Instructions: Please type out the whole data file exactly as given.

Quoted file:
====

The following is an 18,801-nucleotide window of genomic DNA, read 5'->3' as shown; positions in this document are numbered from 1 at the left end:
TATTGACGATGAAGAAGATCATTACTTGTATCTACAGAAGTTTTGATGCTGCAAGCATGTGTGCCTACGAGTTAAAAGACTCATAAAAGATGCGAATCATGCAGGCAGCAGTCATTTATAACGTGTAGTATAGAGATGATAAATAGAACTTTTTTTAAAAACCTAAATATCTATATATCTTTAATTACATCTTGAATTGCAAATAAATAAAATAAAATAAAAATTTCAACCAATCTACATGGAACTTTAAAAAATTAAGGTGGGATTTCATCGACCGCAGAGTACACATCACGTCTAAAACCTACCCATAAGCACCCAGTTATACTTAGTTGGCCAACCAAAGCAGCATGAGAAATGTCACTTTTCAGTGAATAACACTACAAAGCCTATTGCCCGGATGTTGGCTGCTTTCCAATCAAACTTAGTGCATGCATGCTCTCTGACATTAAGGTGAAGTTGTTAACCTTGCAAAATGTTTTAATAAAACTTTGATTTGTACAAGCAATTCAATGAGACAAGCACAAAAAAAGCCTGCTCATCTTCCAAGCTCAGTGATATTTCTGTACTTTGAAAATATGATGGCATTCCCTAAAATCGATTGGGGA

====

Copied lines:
The following is an 18,801-nucleotide window of genomic DNA, read 5'->3' as shown; positions in this document are numbered from 1 at the left end:
TATTGACGATGAAGAAGATCATTACTTGTATCTACAGAAGTTTTGATGCTGCAAGCATGTGTGCCTACGAGTTAAAAGACTCATAAAAGATGCGAATCATGCAGGCAGCAGTCATTTATAACGTGTAGTATAGAGATGATAAATAGAACTTTTTTTAAAAACCTAAATATCTATATATCTTTAATTACATCTTGAATTGCAAATAAATAAAATAAAATAAAAATTTCAACCAATCTACATGGAACTTTAAAAAATTAAGGTGGGATTTCATCGACCGCAGAGTACACATCACGTCTAAAACCTACCCATAAGCACCCAGTTATACTTAGTTGGCCAACCAAAGCAGCATGAGAAATGTCACTTTTCAGTGAATAACACTACAAAGCCTATTGCCCGGATGTTGGCTGCTTTCCAATCAAACTTAGTGCATGCATGCTCTCTGACATTAAGGTGAAGTTGTTAACCTTGCAAAATGTTTTAATAAAACTTTGATTTGTACAAGCAATTCAATGAGACAAGCACAAAAAAAGCCTGCTCATCTTCCAAGCTCAGTGATATTTCTGTACTTTGAAAATATGATGGCATTCCCTAAAATCGATTGGGGA